Five years after I started my people of color class, two of the class members are beginning to teach their own classes, as is someone from one of the white groups. I am proud that my folks resisted others’ attempts to push them into leadership years ago, and that they got the chance to discharge and do their own thinking about the role they want to play in RC. They have big struggles in taking leadership, but I assist them as they try to do it. They work on the places where they feel like they can’t offer much resource to new people (their lives feel too busy, but they also have a lot of old resentments and disappointments). My main goal is to stay with them and help them work on these and other distresses while they try whatever they want, make mistakes, and learn things. I am so pleased that they have the room to do this without the pressure of feeling like it is their responsibility and theirs alone to bring more people of color into RC. It has been great to watch them be in touch with each other, and the white Co-Counselor who also decided to teach a class, as they figure this out.

As our Area ongoing class continues, people will continue to meet separately once a month as white people and people of color. It seems to remain important that the people of color get time alone with each other on a regular basis. We will continue to spend time backing our new teachers, and perhaps try some family work.7 I think this will give us a new way to work on closeness and relationships.

It also continues to be critical to our Area’s success that the white people meet separately to work on white identity, racism, their own goodness, and the feelings that come up when they are around each other. At our first weekend Area workshop, which I led last fall, it was obvious what a difference this has made. The white people were relaxed, caring, and playful with the people of color—partly, I think, because they had discharged some awkwardness and desperation about forming close relationships. We have a number of day-long workshops planned for the year, with a variety of leaders, which will give us more opportunities to connect and get close.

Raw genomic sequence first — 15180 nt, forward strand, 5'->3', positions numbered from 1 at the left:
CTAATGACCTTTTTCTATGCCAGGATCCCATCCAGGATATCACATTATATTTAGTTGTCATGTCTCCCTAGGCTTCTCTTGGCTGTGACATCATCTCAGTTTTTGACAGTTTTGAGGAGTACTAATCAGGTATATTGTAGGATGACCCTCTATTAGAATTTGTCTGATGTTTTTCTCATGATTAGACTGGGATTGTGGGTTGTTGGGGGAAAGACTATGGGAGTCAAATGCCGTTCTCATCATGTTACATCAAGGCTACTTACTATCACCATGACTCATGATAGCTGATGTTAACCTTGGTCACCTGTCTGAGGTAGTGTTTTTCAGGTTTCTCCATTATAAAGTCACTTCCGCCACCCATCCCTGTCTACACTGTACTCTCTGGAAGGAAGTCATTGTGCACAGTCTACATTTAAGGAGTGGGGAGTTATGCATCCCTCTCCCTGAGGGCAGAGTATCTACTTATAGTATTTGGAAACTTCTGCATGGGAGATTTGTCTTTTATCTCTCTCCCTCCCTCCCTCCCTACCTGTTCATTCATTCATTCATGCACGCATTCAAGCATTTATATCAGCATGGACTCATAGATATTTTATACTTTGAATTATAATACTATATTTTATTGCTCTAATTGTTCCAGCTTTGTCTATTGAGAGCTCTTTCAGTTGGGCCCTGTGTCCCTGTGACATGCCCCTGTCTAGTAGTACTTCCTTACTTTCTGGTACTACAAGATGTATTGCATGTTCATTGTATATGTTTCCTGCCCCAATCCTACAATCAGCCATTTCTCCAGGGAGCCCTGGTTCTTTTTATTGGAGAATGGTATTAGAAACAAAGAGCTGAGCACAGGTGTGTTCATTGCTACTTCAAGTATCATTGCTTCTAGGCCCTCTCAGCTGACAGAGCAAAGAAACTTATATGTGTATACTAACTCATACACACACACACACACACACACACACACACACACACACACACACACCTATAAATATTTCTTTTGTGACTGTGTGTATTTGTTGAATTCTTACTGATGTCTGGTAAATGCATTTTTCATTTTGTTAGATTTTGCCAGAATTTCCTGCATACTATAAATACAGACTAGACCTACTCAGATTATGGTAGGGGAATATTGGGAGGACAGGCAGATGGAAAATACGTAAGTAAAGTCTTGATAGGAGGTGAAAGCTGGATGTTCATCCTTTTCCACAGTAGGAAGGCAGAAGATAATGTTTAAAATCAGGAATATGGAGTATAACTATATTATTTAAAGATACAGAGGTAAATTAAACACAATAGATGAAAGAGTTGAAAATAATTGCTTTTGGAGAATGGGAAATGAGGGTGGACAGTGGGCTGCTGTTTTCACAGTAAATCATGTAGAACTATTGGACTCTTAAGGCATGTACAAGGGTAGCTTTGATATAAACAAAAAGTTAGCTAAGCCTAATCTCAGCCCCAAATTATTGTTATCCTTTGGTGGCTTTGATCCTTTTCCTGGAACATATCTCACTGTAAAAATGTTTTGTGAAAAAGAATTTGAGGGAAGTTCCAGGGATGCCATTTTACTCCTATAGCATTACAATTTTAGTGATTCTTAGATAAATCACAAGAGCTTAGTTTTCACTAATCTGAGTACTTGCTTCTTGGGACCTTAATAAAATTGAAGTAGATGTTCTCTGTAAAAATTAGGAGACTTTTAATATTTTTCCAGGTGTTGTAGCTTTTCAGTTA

What we’ve done here in Chicago is create the conditions in which people of color can build their own RC Community, and get support as they do it. It has worked to ask people of color what role they want to play, and what they want to see happen, and then to arrange the Community’s resources around that. It has worked to support white allies to have close, loving relationships with each other. It has worked to prioritize getting close and caring about one another. And it has worked for both the people of color and the white people to keep deciding, and re-deciding, not to let each other give up on the goal of people of color building their own Community, no matter how hard it feels.

Alysia Tate
Chicago, Illinois, USA
Reprinted from the April 2007 Present Time 

1 An Area is a local RC Community.
2 Take on means take responsibility for.
3 Throw up means vomit.
4 Special time is an activity, developed in RC family work, during which an adult puts a young person in full charge of their mutual relationship, as far as the young person can think. For a specific period of time, the adult lets the young person know that he or she is willing to do anything the young person wants to do. The adult focuses his or her entire attention on the young person and follows his or her lead, whether the young person tells, or simply shows, the adult what she or he wants to do. Adults can also give “special time” to each other, following these general guidelines.
5 Counted on means relied on.
6 Go after means pursue.
7 Family work consists of RC gatherings of young people and adult allies, including parents, in which the focus is on young people, and counseling young people in the context of play. These gatherings are designed to empower young people, to give them a setting in which they largely determine what happens (in contrast to the usual adult-young person dynamic). The focus is not on “Co-Counseling,” as it is in the usual adult RC. This model of family work is the result of experiences gathered over the past thirty years.


Last modified: 2014-09-23 00:15:59+00